by Kevin Klombies, Senior Analyst

Wednesday, May 14, 2008

Chart Presentation: NTT

Today’s Chart Presentation is based, at least in part, on the following news item from yesterday:

TOKYO (AP) – Japan’s top telecommunications company Nippon Telegraph and Telephone Corp. said Tuesday its group net profit surged 32 percent for the fiscal 2007 on booming long distance and international communications business.

The market continues to do what it does best- chase strength. Any sector that shows significant earnings growth is attracting capital which, in turn, creates price momentum. From sector to sector and theme to theme prices are pushed higher and then lower- with the exception of energy prices, of course- as the flow of money creates its own version of reality.

The chart at right compares, from bottom to top, the ratio of the share price of Caterpillar (CAT) to Coca Cola (KO), the stock price of Canadian natural gas producer Duvernay (DDV on Toronto), the sum of the share prices of U.S. home builders DR Horton (DHI) and Hovnanian (HOV), and the share price of Japanese telecom giant Nippon Tel (NTT).

Into early January the trend favored the defensive names as the CAT/KO ratio trended lower. Early in the year, however, money began to anticipate a resurgence of economic activity as the Fed lowered interest rates even as energy and metals prices pushed upwards. The natural gas stocks went from dogs to darlings in a veritable blink while the home builders turned back to the upside.

The flip side to this trend change can be seen in the chart of NTT. After rising with the defensive theme from August through the end of the year the stock price of NTT turned lower from January into May. What caught our attention was the way the stock price has recently pivoted back up to the falling trend line while the home builders have turned lower after struggling for a number of weeks at the 200-day e.m.a. line.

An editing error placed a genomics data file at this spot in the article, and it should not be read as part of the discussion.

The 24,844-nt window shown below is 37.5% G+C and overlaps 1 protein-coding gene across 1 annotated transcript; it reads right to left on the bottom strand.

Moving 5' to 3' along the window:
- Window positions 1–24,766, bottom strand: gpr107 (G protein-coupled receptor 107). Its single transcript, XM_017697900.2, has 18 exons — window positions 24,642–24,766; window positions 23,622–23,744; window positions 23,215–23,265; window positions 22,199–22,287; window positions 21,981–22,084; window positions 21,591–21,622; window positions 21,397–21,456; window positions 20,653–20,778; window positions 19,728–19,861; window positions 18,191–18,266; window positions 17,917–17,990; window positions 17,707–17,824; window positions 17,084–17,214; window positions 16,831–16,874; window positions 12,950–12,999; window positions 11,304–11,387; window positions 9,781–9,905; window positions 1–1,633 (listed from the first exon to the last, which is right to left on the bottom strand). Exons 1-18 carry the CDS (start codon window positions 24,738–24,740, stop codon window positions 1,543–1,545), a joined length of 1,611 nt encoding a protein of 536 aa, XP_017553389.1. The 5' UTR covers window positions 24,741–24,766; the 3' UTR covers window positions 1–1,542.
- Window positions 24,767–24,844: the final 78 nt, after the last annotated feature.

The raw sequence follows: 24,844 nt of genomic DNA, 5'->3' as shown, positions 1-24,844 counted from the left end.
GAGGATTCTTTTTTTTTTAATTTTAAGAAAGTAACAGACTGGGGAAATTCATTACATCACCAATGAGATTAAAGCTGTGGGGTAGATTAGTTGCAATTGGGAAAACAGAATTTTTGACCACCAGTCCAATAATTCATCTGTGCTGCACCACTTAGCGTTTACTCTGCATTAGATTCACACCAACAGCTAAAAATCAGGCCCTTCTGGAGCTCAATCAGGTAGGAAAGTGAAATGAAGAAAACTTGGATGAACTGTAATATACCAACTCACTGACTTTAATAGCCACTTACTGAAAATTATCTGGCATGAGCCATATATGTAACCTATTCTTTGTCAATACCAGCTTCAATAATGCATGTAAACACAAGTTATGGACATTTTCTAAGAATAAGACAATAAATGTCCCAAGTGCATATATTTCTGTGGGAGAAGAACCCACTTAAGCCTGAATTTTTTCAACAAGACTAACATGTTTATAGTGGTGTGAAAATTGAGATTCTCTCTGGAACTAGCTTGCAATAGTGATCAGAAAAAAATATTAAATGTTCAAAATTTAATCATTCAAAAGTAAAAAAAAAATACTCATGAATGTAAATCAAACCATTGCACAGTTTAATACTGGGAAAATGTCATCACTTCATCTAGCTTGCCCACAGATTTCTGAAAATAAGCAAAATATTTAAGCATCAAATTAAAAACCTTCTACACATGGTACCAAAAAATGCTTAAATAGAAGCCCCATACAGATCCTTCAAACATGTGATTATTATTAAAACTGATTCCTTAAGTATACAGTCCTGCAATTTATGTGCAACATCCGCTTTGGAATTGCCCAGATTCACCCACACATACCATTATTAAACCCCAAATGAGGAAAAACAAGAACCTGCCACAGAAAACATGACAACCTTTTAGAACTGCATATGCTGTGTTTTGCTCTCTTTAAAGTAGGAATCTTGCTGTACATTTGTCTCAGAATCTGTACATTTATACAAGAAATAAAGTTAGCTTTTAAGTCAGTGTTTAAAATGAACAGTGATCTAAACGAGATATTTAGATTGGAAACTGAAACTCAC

It is hard to know whether the outsized strength in certain sectors is creating the downward trend in others or whether the lack of earnings momentum in the negative groups is concentrating the focus of momentum-based capital on anything that is positive. After watching the share price of AMR rise from below 10 to above 40 and then fall all the way back to 7 our sense is that it is a bit of both. However, our point today is that the markets continue to follow the seasonal trend which favors commodity-driven growth into the May/June time frame but as this trend becomes over extended new leadership will emerge… which is why we thought we would show NTT today.


Equity/Bond Markets

One has to take a really big step backwards and view the markets from a ‘macro’ perspective to like Anheuser Busch (BUD) at this time. It is a steady but slow growing large cap consumer with a middlin’ dividend yield and a high-teens PE ratio. Earnings, we expect, are being squeezed by higher grains and aluminum prices along with significantly stronger energy prices. In other words, not much to like based on the fundamentals of the moment.

From a technical perspective BUD is even less attractive as each rally towards the 54- 55 level turns into yet another dive back into the 40’s. Prudent investors might like this stock between 40 and 45 while momentum-favoring traders might go long on a break out above the 55 level.

Since we are neither prudent nor momentum-based we tend to like BUD at current levels just as we liked it several weeks ago at lower prices and, unfortunately, months ago at higher prices. We like BUD because it fits in very well with a number of our intermarket views.

The chart at top right compares BUD with the ratio between the U.S. Dollar Index (DXY) and copper futures from late 1992 through 1999. The focus here is on what happened through 1995 as the dollar/copper ratio made a bottom.

After trading below 15 for close to three years BUD broke to new highs in late 1995 as the dollar began to firm relative to copper prices.

Below right we show the current long-term position of this relationship. BUD has been trading below the 55 level for close to six years as the dollar has declined relative to copper.

If we tighten the view up (chart below) we can see that as the dollar began to firm on both an absolute basis and relative to copper futures in March the stock price of BUD began to lift. Our positive view on BUD is based in part on our negative view for metals prices as well as our persistent view that in due course the dollar is going to swing substantially higher. BUD above 55 would certainly help with our convictions.